Acting as a vice captain alongside captain Matisse was Ryan Franciscovich ’25. Both of these athletes worked to provide leadership both on and off the field and guide the team through challenges while also inspiring their teammates to give their all.

With only five teammates graduating out of twenty-nine, there's excitement about the potential for next season, as the younger Lions can evolve into key contributors. One thing is for sure, each member of the team is fully capable of earning a spot in the record books in the coming seasons.

Varsity Softball | Coaches Anthony Rodriguez and Shanna Bess

Coach Anthony and the returning players were thrilled when several newcomers took to the plate this season! With diligence and plenty of teamwork, the team bonded and saw much improvement — from the start of the season to their second consecutive ISAL Championship berth against Bay Ridge Prep. After giving it their all, the Varsity Softball team finished as the runners-up. “Even though the season didn’t end with a Championship win, the journey itself was filled with memorable moments, growth, and accomplishments,” said Coach Anthony.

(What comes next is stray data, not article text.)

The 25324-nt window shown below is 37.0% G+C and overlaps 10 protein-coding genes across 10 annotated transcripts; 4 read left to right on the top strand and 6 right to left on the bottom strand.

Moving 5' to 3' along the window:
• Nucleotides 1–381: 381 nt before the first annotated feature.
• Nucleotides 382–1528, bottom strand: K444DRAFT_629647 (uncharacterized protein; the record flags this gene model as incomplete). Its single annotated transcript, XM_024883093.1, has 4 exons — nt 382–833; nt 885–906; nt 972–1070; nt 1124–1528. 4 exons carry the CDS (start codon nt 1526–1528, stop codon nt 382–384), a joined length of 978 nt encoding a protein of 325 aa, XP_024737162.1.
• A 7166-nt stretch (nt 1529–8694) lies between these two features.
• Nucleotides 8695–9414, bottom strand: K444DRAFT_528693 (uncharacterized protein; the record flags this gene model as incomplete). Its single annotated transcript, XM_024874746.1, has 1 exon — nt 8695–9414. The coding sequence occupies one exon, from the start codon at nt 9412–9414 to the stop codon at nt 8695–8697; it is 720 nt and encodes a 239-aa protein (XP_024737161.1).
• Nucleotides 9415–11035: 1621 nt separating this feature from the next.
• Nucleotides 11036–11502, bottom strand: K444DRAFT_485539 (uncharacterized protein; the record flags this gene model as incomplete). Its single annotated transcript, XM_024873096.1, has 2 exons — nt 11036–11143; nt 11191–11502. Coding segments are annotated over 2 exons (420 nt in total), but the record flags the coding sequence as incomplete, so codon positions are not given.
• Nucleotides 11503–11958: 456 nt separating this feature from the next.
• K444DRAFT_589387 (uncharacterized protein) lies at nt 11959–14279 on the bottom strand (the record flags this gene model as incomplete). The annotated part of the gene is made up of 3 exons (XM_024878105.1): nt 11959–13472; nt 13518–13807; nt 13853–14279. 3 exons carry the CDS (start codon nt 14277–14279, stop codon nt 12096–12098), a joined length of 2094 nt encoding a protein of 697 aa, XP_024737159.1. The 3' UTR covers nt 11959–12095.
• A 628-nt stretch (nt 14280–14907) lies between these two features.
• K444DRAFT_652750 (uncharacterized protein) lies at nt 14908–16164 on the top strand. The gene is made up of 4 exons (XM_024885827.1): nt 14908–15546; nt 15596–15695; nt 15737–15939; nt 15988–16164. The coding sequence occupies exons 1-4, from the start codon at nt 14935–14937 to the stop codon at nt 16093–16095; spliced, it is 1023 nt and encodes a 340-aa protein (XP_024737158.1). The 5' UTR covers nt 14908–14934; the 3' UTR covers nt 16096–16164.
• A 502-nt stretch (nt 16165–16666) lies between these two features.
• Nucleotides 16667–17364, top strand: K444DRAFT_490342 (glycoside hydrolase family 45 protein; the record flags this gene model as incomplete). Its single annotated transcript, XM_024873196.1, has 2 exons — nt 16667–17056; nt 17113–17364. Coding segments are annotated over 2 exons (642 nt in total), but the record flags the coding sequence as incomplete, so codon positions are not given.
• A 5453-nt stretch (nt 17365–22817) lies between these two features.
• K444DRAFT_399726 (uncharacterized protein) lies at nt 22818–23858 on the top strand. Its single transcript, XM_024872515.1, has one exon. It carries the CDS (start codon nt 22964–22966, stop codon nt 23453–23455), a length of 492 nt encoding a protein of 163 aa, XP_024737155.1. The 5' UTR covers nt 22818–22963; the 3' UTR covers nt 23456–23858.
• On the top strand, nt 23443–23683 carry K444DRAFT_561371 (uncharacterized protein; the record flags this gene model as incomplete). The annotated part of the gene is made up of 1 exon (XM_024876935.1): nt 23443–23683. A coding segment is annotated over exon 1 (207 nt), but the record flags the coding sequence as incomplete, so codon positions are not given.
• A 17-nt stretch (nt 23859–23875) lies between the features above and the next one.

Lulu Deyer ’25 and Darby London ’25 were instrumental in leading their teammates into competition this year, as the veterans and team captains of the team. The two served as role models for the younger athletes, especially those who were new to the program. Often helping to coach 3rd base and giving insight to the rookies on how to properly lead off 2nd base, Sabella Faccio ’27 was recognized this season for helping the team out of some tight spots and being an encouraging voice on the field; in one game, Sabella hit a homerun and had 6 RBIs. Jazmin Novick ’29 had an amazing highlight this season when she caught a hard hit line drive at second base against LREI. “The joy when she caught it was great to see, and the cheers she got from the team showed her how much of an asset she was. Jazmin had never played softball before, and she was our most improved player this year,” said Coach Anthony.